The “buy now, pay later” product is analysed, examining its strengths, opportunities, and challenges for consumers, service providers, investors, and regulators. The model and simulation underscore the robust appeal of BNPL as a deferred payment solution for consumers. While its simplest form is universally attractive, more intricate variants may yield equitable benefi ts selectively among stakeholders.

Individuals associated with Sangh Parivar often cite Angus Maddison to support their narrative that India’s economic past was that of a golden bird. However, this is mere cherry-picking, and when looked at in its entirety, Maddison’s findings about India’s past are not that flattering. They show that the golden Hindu period is a mere fantasy.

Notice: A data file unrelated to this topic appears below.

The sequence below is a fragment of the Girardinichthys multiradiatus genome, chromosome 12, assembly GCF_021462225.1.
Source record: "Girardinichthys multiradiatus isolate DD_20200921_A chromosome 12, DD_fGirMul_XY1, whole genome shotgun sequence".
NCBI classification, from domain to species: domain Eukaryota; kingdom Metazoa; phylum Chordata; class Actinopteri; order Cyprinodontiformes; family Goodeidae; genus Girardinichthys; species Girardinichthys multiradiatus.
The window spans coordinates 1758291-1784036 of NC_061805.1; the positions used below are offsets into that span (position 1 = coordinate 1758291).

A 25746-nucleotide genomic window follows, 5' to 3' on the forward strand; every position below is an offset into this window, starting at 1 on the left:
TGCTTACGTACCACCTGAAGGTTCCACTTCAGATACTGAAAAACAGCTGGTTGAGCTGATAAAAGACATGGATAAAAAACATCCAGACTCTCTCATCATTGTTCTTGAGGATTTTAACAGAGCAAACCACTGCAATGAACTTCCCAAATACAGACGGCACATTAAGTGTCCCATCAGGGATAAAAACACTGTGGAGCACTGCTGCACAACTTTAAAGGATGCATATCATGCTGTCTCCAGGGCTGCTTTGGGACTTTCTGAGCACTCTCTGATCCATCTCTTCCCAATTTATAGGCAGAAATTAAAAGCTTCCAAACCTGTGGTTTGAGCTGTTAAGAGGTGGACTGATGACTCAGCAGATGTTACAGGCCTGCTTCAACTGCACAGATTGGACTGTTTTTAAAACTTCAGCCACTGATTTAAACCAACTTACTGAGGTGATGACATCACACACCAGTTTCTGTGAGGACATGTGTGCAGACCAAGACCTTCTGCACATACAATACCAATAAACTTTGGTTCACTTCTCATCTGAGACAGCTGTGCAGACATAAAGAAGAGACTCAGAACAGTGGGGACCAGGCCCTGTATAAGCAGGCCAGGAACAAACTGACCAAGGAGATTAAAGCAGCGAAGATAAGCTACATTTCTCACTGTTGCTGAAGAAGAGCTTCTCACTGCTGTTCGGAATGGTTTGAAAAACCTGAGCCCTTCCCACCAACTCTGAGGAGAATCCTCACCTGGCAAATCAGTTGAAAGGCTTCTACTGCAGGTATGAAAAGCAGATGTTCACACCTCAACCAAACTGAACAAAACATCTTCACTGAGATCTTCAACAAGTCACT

The scarring effect of the pandemic is estimated by grouping the industries into four subsectors based on energy and labour intensities. A comparison of model output and the projected growth from a hybrid data set revealed the least impact on green industries. However, the intertwining of green and brown industries and the consequent short-run transitional cost necessitates calibrated policy intervention for sustainable growth.

The contentious proposal of “one nation, one election” is critically examined. The interwoven relationship between elections, social cleavages, federal balance, and the potential implications of simultaneous elections for democratic (in)stability in India is explored. In doing so, comparative literature on concurrent elections is studied to assuage its merits and demerits, and better understand the implications for a country like India.